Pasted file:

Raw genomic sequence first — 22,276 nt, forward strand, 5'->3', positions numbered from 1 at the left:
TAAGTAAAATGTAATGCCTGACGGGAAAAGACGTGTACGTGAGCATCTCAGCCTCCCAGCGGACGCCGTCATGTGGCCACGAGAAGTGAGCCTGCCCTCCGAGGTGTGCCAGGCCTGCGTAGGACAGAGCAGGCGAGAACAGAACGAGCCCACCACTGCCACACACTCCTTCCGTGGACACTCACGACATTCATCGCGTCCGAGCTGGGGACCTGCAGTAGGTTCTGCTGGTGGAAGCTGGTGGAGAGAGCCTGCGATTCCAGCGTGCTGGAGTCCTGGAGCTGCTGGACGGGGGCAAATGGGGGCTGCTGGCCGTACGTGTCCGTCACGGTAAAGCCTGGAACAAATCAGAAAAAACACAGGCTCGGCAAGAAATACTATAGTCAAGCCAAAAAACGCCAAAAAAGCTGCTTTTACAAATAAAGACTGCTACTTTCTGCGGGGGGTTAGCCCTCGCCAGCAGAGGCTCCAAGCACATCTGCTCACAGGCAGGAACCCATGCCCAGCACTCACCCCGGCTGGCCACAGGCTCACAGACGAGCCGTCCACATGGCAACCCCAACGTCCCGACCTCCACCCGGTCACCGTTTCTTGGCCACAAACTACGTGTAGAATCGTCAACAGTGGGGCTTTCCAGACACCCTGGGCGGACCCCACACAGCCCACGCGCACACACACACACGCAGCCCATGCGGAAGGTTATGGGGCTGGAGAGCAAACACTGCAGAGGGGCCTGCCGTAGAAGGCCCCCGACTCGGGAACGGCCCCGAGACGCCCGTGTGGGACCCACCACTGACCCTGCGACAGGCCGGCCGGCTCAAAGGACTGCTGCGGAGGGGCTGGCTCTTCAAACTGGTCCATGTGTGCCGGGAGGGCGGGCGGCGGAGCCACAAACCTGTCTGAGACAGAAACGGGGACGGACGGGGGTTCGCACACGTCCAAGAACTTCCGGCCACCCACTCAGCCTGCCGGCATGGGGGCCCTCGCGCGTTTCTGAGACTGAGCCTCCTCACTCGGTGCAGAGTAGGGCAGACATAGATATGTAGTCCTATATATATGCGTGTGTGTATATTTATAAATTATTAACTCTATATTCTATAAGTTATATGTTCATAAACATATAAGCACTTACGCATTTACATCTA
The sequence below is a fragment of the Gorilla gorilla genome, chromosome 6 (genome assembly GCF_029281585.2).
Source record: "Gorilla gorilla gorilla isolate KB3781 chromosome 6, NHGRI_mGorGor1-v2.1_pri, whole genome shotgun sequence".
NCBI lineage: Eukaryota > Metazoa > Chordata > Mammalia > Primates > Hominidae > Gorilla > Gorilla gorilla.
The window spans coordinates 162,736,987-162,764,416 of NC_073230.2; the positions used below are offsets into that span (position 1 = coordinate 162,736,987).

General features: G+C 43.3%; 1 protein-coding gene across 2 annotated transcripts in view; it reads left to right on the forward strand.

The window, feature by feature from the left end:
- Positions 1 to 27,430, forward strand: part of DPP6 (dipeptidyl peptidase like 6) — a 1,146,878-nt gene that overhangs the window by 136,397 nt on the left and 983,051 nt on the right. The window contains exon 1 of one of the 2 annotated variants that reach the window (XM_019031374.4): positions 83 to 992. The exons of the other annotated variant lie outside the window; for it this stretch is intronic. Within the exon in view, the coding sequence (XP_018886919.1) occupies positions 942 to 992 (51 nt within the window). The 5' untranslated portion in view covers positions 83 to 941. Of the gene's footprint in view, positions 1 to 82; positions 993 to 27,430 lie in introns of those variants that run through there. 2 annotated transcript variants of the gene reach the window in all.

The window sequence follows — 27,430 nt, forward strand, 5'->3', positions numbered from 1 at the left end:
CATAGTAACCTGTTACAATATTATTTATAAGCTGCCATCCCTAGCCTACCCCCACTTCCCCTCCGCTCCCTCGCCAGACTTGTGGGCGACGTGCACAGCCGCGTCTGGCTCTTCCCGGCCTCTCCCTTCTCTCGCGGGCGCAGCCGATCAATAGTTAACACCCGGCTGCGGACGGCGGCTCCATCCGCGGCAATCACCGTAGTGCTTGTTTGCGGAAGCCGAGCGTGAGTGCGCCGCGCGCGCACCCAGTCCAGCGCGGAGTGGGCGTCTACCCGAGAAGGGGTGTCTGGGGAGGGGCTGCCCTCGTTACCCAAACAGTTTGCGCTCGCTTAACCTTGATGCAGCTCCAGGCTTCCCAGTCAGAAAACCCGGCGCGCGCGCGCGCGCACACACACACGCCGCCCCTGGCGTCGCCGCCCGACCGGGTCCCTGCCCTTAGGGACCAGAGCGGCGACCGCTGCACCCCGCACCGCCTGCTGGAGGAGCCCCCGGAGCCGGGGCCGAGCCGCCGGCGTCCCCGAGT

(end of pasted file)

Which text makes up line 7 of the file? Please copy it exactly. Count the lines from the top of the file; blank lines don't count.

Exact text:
General features: G+C 43.3%; 1 protein-coding gene across 2 annotated transcripts in view; it reads left to right on the forward strand.